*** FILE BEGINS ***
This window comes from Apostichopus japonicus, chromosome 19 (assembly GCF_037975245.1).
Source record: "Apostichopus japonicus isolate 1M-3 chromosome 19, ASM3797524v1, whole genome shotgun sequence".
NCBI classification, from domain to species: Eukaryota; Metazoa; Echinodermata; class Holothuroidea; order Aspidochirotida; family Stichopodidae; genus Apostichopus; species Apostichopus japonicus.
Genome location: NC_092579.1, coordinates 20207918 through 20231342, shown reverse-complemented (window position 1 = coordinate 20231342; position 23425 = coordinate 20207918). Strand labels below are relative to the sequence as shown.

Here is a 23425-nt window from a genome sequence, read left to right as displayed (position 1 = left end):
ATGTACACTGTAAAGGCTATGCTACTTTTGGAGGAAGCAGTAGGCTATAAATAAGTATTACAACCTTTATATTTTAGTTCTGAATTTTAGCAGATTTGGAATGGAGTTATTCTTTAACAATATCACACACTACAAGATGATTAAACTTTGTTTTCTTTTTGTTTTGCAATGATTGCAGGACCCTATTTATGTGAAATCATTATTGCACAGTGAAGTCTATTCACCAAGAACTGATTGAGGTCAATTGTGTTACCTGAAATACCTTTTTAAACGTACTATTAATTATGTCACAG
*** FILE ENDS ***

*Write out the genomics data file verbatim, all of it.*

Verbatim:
This window comes from Apostichopus japonicus, chromosome 19 (assembly GCF_037975245.1).
Source record: "Apostichopus japonicus isolate 1M-3 chromosome 19, ASM3797524v1, whole genome shotgun sequence".
NCBI classification, from domain to species: Eukaryota; Metazoa; Echinodermata; class Holothuroidea; order Aspidochirotida; family Stichopodidae; genus Apostichopus; species Apostichopus japonicus.
Genome location: NC_092579.1, coordinates 20207918 through 20231342, shown reverse-complemented (window position 1 = coordinate 20231342; position 23425 = coordinate 20207918). Strand labels below are relative to the sequence as shown.

Here is a 23425-nt window from a genome sequence, read left to right as displayed (position 1 = left end):
ATGTACACTGTAAAGGCTATGCTACTTTTGGAGGAAGCAGTAGGCTATAAATAAGTATTACAACCTTTATATTTTAGTTCTGAATTTTAGCAGATTTGGAATGGAGTTATTCTTTAACAATATCACACACTACAAGATGATTAAACTTTGTTTTCTTTTTGTTTTGCAATGATTGCAGGACCCTATTTATGTGAAATCATTATTGCACAGTGAAGTCTATTCACCAAGAACTGATTGAGGTCAATTGTGTTACCTGAAATACCTTTTTAAACGTACTATTAATTATGTCACAG